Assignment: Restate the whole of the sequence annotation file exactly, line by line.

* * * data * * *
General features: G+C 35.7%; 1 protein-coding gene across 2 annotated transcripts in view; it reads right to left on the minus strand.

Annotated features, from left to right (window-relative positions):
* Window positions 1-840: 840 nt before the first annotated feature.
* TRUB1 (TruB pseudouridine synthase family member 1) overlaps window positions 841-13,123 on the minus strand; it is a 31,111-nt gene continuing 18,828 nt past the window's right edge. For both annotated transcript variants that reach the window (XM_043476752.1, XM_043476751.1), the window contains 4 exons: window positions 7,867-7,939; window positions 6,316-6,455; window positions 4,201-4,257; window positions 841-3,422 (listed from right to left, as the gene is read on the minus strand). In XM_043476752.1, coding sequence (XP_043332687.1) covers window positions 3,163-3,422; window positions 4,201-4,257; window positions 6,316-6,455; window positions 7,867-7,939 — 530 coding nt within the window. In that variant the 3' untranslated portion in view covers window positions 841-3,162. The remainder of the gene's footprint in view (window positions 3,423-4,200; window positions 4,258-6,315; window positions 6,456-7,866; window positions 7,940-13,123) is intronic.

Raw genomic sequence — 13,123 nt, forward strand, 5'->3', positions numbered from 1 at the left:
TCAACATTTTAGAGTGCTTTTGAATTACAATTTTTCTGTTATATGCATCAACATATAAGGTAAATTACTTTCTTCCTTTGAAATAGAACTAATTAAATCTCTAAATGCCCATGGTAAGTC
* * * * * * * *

General features: G+C 35.7%; 1 protein-coding gene across 2 annotated transcripts in view; it reads right to left on the minus strand.

Annotated features, from left to right (window-relative positions):
* Window positions 1-840: 840 nt before the first annotated feature.
* TRUB1 (TruB pseudouridine synthase family member 1) overlaps window positions 841-13,123 on the minus strand; it is a 31,111-nt gene continuing 18,828 nt past the window's right edge. For both annotated transcript variants that reach the window (XM_043476752.1, XM_043476751.1), the window contains 4 exons: window positions 7,867-7,939; window positions 6,316-6,455; window positions 4,201-4,257; window positions 841-3,422 (listed from right to left, as the gene is read on the minus strand). In XM_043476752.1, coding sequence (XP_043332687.1) covers window positions 3,163-3,422; window positions 4,201-4,257; window positions 6,316-6,455; window positions 7,867-7,939 — 530 coding nt within the window. In that variant the 3' untranslated portion in view covers window positions 841-3,162. The remainder of the gene's footprint in view (window positions 3,423-4,200; window positions 4,258-6,315; window positions 6,456-7,866; window positions 7,940-13,123) is intronic.

Raw genomic sequence — 13,123 nt, forward strand, 5'->3', positions numbered from 1 at the left:
TCAACATTTTAGAGTGCTTTTGAATTACAATTTTTCTGTTATATGCATCAACATATAAGGTAAATTACTTTCTTCCTTTGAAATAGAACTAATTAAATCTCTAAATGCCCATGGTAAGTC